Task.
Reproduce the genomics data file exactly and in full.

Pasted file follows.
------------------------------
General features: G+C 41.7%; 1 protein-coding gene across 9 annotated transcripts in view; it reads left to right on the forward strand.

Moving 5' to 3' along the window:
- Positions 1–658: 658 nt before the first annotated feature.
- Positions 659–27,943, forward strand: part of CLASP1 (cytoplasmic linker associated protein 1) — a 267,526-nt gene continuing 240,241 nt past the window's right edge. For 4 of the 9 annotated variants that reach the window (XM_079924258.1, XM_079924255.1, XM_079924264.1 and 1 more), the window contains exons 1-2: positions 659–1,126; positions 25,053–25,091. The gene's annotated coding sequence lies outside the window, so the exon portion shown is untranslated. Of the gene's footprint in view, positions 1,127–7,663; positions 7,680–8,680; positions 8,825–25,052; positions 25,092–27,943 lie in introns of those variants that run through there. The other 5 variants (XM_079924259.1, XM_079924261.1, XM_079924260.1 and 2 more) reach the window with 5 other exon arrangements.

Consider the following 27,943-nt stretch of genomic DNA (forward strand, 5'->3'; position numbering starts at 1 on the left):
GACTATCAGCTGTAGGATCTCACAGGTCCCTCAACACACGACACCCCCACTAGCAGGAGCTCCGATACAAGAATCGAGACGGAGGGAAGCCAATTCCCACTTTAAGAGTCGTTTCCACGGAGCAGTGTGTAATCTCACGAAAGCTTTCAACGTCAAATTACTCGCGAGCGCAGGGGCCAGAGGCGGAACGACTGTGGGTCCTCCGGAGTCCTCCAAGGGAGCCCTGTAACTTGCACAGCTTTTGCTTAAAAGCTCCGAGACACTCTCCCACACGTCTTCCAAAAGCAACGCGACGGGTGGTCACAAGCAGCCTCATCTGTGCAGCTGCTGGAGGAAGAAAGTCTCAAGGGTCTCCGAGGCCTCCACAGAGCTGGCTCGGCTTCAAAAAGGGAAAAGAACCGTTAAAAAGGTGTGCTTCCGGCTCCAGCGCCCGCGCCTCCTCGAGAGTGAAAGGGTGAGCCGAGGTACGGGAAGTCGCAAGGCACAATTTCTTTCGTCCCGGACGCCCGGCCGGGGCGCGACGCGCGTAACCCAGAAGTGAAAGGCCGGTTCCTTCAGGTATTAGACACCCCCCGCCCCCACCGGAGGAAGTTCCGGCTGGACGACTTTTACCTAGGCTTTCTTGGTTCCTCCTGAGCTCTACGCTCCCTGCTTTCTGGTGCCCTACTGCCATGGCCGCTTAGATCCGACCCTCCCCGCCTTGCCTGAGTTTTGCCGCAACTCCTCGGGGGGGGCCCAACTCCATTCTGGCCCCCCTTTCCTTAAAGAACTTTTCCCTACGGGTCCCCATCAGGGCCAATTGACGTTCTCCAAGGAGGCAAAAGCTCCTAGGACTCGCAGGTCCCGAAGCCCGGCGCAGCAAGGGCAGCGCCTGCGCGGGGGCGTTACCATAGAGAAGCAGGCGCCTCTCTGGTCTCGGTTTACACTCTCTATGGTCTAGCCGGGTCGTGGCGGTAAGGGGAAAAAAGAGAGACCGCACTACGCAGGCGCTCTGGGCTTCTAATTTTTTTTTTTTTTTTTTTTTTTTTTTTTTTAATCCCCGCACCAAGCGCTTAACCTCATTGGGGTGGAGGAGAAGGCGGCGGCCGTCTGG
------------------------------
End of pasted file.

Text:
General features: G+C 41.7%; 1 protein-coding gene across 9 annotated transcripts in view; it reads left to right on the forward strand.

Moving 5' to 3' along the window:
- Positions 1–658: 658 nt before the first annotated feature.
- Positions 659–27,943, forward strand: part of CLASP1 (cytoplasmic linker associated protein 1) — a 267,526-nt gene continuing 240,241 nt past the window's right edge. For 4 of the 9 annotated variants that reach the window (XM_079924258.1, XM_079924255.1, XM_079924264.1 and 1 more), the window contains exons 1-2: positions 659–1,126; positions 25,053–25,091. The gene's annotated coding sequence lies outside the window, so the exon portion shown is untranslated. Of the gene's footprint in view, positions 1,127–7,663; positions 7,680–8,680; positions 8,825–25,052; positions 25,092–27,943 lie in introns of those variants that run through there. The other 5 variants (XM_079924259.1, XM_079924261.1, XM_079924260.1 and 2 more) reach the window with 5 other exon arrangements.

Consider the following 27,943-nt stretch of genomic DNA (forward strand, 5'->3'; position numbering starts at 1 on the left):
GACTATCAGCTGTAGGATCTCACAGGTCCCTCAACACACGACACCCCCACTAGCAGGAGCTCCGATACAAGAATCGAGACGGAGGGAAGCCAATTCCCACTTTAAGAGTCGTTTCCACGGAGCAGTGTGTAATCTCACGAAAGCTTTCAACGTCAAATTACTCGCGAGCGCAGGGGCCAGAGGCGGAACGACTGTGGGTCCTCCGGAGTCCTCCAAGGGAGCCCTGTAACTTGCACAGCTTTTGCTTAAAAGCTCCGAGACACTCTCCCACACGTCTTCCAAAAGCAACGCGACGGGTGGTCACAAGCAGCCTCATCTGTGCAGCTGCTGGAGGAAGAAAGTCTCAAGGGTCTCCGAGGCCTCCACAGAGCTGGCTCGGCTTCAAAAAGGGAAAAGAACCGTTAAAAAGGTGTGCTTCCGGCTCCAGCGCCCGCGCCTCCTCGAGAGTGAAAGGGTGAGCCGAGGTACGGGAAGTCGCAAGGCACAATTTCTTTCGTCCCGGACGCCCGGCCGGGGCGCGACGCGCGTAACCCAGAAGTGAAAGGCCGGTTCCTTCAGGTATTAGACACCCCCCGCCCCCACCGGAGGAAGTTCCGGCTGGACGACTTTTACCTAGGCTTTCTTGGTTCCTCCTGAGCTCTACGCTCCCTGCTTTCTGGTGCCCTACTGCCATGGCCGCTTAGATCCGACCCTCCCCGCCTTGCCTGAGTTTTGCCGCAACTCCTCGGGGGGGGCCCAACTCCATTCTGGCCCCCCTTTCCTTAAAGAACTTTTCCCTACGGGTCCCCATCAGGGCCAATTGACGTTCTCCAAGGAGGCAAAAGCTCCTAGGACTCGCAGGTCCCGAAGCCCGGCGCAGCAAGGGCAGCGCCTGCGCGGGGGCGTTACCATAGAGAAGCAGGCGCCTCTCTGGTCTCGGTTTACACTCTCTATGGTCTAGCCGGGTCGTGGCGGTAAGGGGAAAAAAGAGAGACCGCACTACGCAGGCGCTCTGGGCTTCTAATTTTTTTTTTTTTTTTTTTTTTTTTTTTTTTAATCCCCGCACCAAGCGCTTAACCTCATTGGGGTGGAGGAGAAGGCGGCGGCCGTCTGG